Extending Smartphone, EV Battery Life by Improving the Anode
As the first generation of electric vehicles starts to come to the end of usable battery life, early adopters are being hit with the high cost of replacing the batteries on cars they plan to drive for many more years. Now, a University of Central Florida researcher is working to make portable devices and electric vehicles stay charged longer by extending the life of the rechargeable lithium-ion batteries powering them.
Assistant Professor Yang Yang is doing this by making the batteries more efficient, with some of his latest work focusing on keeping an internal metal structure, the anode, from falling apart over time by applying a thin, film-like coating of copper and tin. The new technique is detailed in a recent study in the journal Advanced Materials.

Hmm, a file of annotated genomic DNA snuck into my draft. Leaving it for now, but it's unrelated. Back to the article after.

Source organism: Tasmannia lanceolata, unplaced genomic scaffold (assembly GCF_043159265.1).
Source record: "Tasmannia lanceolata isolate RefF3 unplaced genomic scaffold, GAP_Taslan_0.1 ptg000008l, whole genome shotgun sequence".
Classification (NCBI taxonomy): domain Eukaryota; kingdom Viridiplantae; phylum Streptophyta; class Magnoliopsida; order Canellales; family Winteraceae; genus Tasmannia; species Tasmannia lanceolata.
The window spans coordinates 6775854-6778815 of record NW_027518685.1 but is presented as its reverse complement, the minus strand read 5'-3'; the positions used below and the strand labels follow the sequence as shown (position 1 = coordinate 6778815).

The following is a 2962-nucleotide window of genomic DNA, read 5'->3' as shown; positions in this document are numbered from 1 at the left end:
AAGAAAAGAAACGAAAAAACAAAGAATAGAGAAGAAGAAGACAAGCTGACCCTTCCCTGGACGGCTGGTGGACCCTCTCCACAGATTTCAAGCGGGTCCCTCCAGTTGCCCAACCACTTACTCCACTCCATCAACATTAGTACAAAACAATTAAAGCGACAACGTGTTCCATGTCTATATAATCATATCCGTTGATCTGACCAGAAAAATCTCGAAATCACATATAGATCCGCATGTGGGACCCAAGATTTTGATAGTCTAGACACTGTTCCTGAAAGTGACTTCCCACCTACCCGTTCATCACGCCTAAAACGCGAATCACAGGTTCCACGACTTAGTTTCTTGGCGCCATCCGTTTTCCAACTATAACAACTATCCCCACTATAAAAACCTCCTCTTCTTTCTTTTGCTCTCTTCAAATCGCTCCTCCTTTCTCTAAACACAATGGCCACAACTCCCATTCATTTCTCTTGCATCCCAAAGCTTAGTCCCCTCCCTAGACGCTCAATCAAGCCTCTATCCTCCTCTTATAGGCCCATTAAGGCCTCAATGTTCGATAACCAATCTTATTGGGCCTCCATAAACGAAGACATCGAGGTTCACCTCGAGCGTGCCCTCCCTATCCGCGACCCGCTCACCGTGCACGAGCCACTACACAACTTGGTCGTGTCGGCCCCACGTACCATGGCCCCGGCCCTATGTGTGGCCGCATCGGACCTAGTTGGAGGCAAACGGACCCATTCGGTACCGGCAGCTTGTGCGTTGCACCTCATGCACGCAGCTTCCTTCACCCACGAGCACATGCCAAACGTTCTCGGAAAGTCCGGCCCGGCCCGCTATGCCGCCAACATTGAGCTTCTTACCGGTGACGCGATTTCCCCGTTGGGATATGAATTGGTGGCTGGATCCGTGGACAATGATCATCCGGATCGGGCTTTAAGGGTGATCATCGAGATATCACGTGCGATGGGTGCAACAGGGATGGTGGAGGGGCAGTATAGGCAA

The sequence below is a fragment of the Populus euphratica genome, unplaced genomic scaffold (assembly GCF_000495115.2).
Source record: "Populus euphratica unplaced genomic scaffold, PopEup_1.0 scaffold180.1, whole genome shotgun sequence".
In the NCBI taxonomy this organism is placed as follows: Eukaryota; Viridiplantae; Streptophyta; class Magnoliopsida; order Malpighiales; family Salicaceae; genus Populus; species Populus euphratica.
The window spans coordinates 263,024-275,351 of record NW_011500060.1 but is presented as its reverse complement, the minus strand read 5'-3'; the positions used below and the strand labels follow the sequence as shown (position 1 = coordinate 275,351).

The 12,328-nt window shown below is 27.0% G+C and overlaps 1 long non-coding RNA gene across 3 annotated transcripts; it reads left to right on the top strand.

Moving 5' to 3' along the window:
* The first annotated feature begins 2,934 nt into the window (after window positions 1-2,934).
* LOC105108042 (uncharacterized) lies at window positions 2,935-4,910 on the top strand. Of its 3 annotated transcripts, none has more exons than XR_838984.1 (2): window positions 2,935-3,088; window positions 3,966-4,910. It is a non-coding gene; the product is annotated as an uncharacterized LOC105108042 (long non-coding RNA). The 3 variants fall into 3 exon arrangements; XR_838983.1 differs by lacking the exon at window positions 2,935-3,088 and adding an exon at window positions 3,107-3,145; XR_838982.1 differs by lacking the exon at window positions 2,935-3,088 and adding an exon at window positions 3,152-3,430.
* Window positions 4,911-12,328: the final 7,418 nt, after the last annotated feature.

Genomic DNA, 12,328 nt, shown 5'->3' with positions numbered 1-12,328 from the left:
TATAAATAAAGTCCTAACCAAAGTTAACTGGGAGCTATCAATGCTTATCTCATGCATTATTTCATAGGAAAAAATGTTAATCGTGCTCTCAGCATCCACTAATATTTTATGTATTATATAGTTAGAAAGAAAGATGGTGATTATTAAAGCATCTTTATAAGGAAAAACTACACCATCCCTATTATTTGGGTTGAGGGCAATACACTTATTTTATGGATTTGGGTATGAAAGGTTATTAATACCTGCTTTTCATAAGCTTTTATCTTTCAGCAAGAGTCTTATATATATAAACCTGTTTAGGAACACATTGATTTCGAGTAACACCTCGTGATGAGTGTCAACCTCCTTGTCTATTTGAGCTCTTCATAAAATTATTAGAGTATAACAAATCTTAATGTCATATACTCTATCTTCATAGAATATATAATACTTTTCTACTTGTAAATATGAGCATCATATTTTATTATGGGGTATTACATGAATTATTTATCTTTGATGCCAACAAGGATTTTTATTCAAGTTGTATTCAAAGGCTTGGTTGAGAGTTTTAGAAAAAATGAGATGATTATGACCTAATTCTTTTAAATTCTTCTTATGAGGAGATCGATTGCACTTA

An anode generates electrons that travel to a similar structure, the cathode, inside the battery, thus creating a current and power.
“Our work has shown that the rate of degradation of the anode can be reduced by more than 1,000% by using a copper-tin film compared to a tin film that is often used,” said Yang, who is with UCF’s NanoScience Technology Center.
Yang is an expert in battery improvement including making them safer and able to withstand extreme temperatures.
The technique is unique because of its use of the copper-tin alloy and is an important improvement in stabilizing rechargeable battery performance, Yang says.
It is also scalable for use in the smallest smartphone battery to larger batteries that power electric cars and trucks.
“We are motivated by our most recent research progress in alloyed materials for various applications,” he says. “Each alloy is unique in composition, structure and property.”
Source: University of Central Florida